Saul Williams calls himself 'Niggy Tardust' for reasons I do not have enough space to explain. You should check his website or myspace.
We have six more weeks of winter! Hooray? Also, it is February! And February means black history month! Apparently, we do not have to acknowledge black history during the other 11 months, because we have February for that. A brilliant solution, government! I understand the original intent, though. Like, how else are we going to talk about black history in schools, if it is not brought to the forefront in a dedicated month? We would have to talk about it into regular history classes on a regular schedule! TRAGEDY.
I am going to give you a song. This is called 1987 and it is by Saul Williams. It is either new school poetry, or alternative conscious hip hop. I love hip hop, I will not go so far as to call myself a hip hop head, but I really like it. It's the most relevant and popular form of poetry we've got, so we better listen to what it's saying.
Saul Williams - 1987 (link: http://www.mediafire.com/?1d2ohetwnvg)
Click the link, hit "download" (it is all good!), listen to it in your media player, and look up the lyrics (here is a link). Follow along like it's a church hymnal. Understand that the song jumps between the past and present without wont. If you are iffy about downloading things, youtube it! Here is a youtube link.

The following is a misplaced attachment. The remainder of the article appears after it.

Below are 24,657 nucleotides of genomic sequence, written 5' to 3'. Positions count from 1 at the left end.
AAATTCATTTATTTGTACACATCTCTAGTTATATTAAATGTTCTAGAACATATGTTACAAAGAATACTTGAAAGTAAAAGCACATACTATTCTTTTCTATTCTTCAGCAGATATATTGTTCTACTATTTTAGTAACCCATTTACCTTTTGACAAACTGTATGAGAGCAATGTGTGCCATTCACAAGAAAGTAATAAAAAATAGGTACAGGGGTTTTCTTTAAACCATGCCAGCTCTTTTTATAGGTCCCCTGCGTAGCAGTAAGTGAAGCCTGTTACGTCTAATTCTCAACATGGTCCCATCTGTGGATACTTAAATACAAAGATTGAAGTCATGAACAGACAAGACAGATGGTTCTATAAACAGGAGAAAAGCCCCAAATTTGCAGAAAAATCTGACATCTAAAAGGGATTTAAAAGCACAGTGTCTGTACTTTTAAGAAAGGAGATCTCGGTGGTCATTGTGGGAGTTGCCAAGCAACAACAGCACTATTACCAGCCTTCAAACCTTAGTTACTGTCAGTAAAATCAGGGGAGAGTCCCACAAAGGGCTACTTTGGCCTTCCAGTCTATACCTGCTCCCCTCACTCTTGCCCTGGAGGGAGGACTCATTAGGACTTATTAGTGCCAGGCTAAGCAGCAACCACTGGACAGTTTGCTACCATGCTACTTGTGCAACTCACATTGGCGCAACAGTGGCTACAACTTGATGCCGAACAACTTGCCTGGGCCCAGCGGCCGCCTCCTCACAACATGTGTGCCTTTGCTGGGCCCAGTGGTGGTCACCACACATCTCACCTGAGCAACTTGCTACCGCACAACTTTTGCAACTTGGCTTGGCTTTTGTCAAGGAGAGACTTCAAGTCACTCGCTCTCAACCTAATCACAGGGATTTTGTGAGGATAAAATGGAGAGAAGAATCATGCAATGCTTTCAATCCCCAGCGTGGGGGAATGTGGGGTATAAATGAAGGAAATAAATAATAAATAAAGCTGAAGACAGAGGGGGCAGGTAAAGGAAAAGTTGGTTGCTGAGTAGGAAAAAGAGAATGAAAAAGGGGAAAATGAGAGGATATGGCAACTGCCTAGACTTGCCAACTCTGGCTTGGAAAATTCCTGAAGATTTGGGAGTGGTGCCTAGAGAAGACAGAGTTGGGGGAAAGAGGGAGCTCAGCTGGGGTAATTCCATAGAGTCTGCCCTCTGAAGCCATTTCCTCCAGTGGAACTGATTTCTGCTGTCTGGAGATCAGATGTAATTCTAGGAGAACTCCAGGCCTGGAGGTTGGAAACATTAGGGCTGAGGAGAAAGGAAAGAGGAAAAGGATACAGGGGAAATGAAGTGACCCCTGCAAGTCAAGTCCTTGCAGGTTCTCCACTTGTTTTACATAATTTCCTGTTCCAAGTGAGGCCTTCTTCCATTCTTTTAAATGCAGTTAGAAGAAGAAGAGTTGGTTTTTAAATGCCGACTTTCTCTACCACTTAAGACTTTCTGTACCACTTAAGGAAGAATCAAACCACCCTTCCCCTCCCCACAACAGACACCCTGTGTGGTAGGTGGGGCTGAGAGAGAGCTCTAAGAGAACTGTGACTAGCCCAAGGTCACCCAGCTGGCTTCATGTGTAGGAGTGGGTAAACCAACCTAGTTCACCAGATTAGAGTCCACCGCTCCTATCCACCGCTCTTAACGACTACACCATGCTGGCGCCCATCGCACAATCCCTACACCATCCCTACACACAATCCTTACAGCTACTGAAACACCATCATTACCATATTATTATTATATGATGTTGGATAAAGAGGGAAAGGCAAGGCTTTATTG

Additional link: Saul Williams' Black Stacey. This is actually an interesting sociological concept that is credited to W.E.B. DuBois, the idea of the cultural veil, that members outside the culture cannot identify with it because the mainstream culture pretends like they don't exist. So, an example, my sister's mother in-law (who is Indian), complaining about Sarah Palin, saying "She can identify with any mother, so long as her children play hockey."
This "veil" is what things like Black History Month try to overcome. Whether it works, because it brings to light the fact that there is a whole lot of really, really, really important history that we're missing or whether it doesn't work, because it lets us, in good conscience, ignore the history for 11 months out of the year is up to debate.
So I am not sure if I can say "Happy Black History Month" because, like most oppressed peoples, it is not the most happy of histories. So instead I will say this: Barack is president!